Ken Fisher joined Barry Ritholtz (@Ritholtz) to talk about process, redwood trees, and “the only three questions that count.” Fisher is an author of many books, Forbes articles, and CEO of Fisher Investments. Here’s our table of contents:
What Fisher talks about when he talks about writing — the only three questions that count — how to pick winning stocks — simple heuristics — and Fisher’s favorite books.
How to write well.
Ritholtz compliments Fisher’s work and says, “you’ve obviously inherited your dad’s writing skills.”
“Not true,” replies Fisher, “because if I had inherited them they would have come to me very naturally, but I worked hard to learn how to write.” Even though his dad was a great writer, Fisher needed help.
It’s easy to write words – even I do this. What’s difficult is to write well.
Garry Shandling explained this to Judd Apatow when the two wrote for the The Larry Sanders Show. “The struggle in the writing room,” Shandling said, “is getting people not to write just words.”
Fisher saw this “more than words” idea with his own father. “He had an ability,” Fisher recalls, “for people to see themselves through things that he had interacted with them on.” It wasn’t the explicit things Fisher’s father spoke about, but the bigger ideas that people applied to their own lives.
That’s the secret sauce to write well. It has to connect with people. This is what Fisher needed to learn.
“I was a lousy writer,” he says, “until I hired someone to teach me how to write.” Only after he learned did he author bestsellers.
Writing as a form of thinking.
“I write to figure out what I think,” Ritholtz says.* Fisher says that he uses writing to clarify his thoughts too. They aren’t alone.
Michael Mauboussin said that he writes (and speaks) about his ideas to understand them.
“I write entirely to find out what I’m thinking, what I’m looking at, what I see and what it means,” said Joan Didion.
“Learning to read well and to write well is really learning to think well,” said Maria Popova.
Writing is a form of thinking much like swimming is a form of exercise.
The only 3 questions that count.
A lot of the interview circles around Ritholtz’s favorite book by Fisher, The Only Three Questions That Count. It’s a rich area and we’ll dive into it.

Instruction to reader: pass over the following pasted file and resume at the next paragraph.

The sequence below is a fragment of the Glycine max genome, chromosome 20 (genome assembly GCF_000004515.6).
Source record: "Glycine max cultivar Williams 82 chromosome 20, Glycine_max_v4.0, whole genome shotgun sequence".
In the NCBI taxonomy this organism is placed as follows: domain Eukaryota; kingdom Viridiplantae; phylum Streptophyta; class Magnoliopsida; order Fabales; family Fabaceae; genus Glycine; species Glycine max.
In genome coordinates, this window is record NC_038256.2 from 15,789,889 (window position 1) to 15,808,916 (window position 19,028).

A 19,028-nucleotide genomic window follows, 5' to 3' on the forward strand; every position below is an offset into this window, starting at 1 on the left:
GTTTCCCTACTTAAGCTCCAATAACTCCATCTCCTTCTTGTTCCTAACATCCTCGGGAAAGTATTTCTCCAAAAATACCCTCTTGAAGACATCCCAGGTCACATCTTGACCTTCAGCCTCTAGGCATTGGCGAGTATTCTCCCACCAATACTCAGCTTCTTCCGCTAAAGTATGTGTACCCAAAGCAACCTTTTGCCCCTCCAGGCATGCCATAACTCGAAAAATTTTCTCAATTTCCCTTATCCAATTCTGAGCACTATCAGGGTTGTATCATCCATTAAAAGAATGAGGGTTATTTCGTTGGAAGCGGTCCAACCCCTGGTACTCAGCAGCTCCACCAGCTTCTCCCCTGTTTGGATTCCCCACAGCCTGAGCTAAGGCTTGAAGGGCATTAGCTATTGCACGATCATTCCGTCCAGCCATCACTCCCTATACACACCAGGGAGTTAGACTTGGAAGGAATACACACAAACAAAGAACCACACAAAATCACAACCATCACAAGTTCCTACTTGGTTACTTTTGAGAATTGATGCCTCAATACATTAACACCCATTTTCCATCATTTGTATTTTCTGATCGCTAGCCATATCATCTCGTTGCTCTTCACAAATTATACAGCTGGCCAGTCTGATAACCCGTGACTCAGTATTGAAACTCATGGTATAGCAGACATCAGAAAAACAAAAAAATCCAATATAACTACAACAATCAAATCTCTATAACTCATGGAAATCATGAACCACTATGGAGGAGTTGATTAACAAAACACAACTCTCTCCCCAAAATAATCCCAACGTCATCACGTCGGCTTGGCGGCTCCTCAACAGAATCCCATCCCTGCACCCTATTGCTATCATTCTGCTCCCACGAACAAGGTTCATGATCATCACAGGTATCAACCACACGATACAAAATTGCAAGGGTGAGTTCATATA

Question 1: What do you believe that’s false? It’s not an easy question to answer. Tren Griffin points to the Charlie Munger quote that it’s a wasted year if we don’t change our minds about something.
We should probably do this more. Ritholtz says we spend too much time rationalizing our beliefs and not examining them. We do this because it’s easy.
Ramit Sethi calls us “cognitive misers,” because we don’t do much heavy lifting with our brain. If there’s an easy way, we take it.
Fisher suggests these two steps:
First, identify what you believe. “What do you think?” Fisher asks. Financial markets are an expensive way to find out if you don’t already know.
Second, ask, “is there a history that associates with that thing?” Fisher says to find the correlation coefficient and see if two things line up.
This isn’t as easy as it sounds. It’s hard to find good correlations because the data is cavernous. It makes “views wronger longer,” Fisher says.
One way to not be wrong is to use Twitter well. Chris Dixon said that he uses Twitter to follow smart people who tell him what to read. That’s a good start. We also need to follow Jason Zweig’s advice, and feed ourselves oppositve views.
If we combine these two things the worst ideas will be filtered out.
Question 2: What can I fathom that other people can’t? From the start Fisher had an idea for something other people weren’t doing. He wanted Fisher Investments to be like IBM and Charles Schwab. “In both cases doing things that hadn’t been done yet,” Fisher explains.
Thiel writes that the best companies are unions of fields rather than intersections. (I missed this on my first reading) Unions combine entire ideas to form a larger one – intersections take snippets to form a smaller one.
A successful union might be Slack. Mobile U Communication U Design. An unsuccessful intersection might be the movie Pan. Hugh Jackman ∩ Fairy Tale ∩ Movie.
Here’s where things get interesting, Thiel warns us against fooling ourselves.
When you fathom something new, it has to be accurate. One way we mess this up is thinking in terms of intersections and not unions. Thinking with blinders. Thinking we know what we’re doing but, we’re being misled.
Question 3: What is my brain doing to mislead me?
“The first principle is that you must not fool yourself — and you are the easiest person to fool.” – Richard Feynman, Surely You’re Joking Mr. Feynman.